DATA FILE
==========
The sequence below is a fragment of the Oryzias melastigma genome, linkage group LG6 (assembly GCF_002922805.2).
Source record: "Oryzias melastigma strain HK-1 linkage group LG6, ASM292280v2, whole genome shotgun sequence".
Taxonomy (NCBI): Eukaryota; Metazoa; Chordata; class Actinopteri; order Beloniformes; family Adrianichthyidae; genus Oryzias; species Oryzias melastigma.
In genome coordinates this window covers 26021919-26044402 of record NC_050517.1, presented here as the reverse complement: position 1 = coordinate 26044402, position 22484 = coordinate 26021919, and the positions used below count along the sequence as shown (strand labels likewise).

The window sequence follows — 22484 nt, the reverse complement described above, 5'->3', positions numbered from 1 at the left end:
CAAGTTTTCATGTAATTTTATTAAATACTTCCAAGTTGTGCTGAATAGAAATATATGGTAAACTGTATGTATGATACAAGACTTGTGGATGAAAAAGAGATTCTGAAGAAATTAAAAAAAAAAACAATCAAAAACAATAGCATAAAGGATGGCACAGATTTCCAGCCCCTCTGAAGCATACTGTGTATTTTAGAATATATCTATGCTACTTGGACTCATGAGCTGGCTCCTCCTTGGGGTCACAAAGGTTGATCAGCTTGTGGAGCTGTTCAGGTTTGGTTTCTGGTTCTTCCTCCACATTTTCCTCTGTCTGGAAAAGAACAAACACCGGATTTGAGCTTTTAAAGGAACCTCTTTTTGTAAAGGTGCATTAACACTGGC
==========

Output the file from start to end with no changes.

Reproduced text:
The sequence below is a fragment of the Oryzias melastigma genome, linkage group LG6 (assembly GCF_002922805.2).
Source record: "Oryzias melastigma strain HK-1 linkage group LG6, ASM292280v2, whole genome shotgun sequence".
Taxonomy (NCBI): Eukaryota; Metazoa; Chordata; class Actinopteri; order Beloniformes; family Adrianichthyidae; genus Oryzias; species Oryzias melastigma.
In genome coordinates this window covers 26021919-26044402 of record NC_050517.1, presented here as the reverse complement: position 1 = coordinate 26044402, position 22484 = coordinate 26021919, and the positions used below count along the sequence as shown (strand labels likewise).

The window sequence follows — 22484 nt, the reverse complement described above, 5'->3', positions numbered from 1 at the left end:
CAAGTTTTCATGTAATTTTATTAAATACTTCCAAGTTGTGCTGAATAGAAATATATGGTAAACTGTATGTATGATACAAGACTTGTGGATGAAAAAGAGATTCTGAAGAAATTAAAAAAAAAAACAATCAAAAACAATAGCATAAAGGATGGCACAGATTTCCAGCCCCTCTGAAGCATACTGTGTATTTTAGAATATATCTATGCTACTTGGACTCATGAGCTGGCTCCTCCTTGGGGTCACAAAGGTTGATCAGCTTGTGGAGCTGTTCAGGTTTGGTTTCTGGTTCTTCCTCCACATTTTCCTCTGTCTGGAAAAGAACAAACACCGGATTTGAGCTTTTAAAGGAACCTCTTTTTGTAAAGGTGCATTAACACTGGC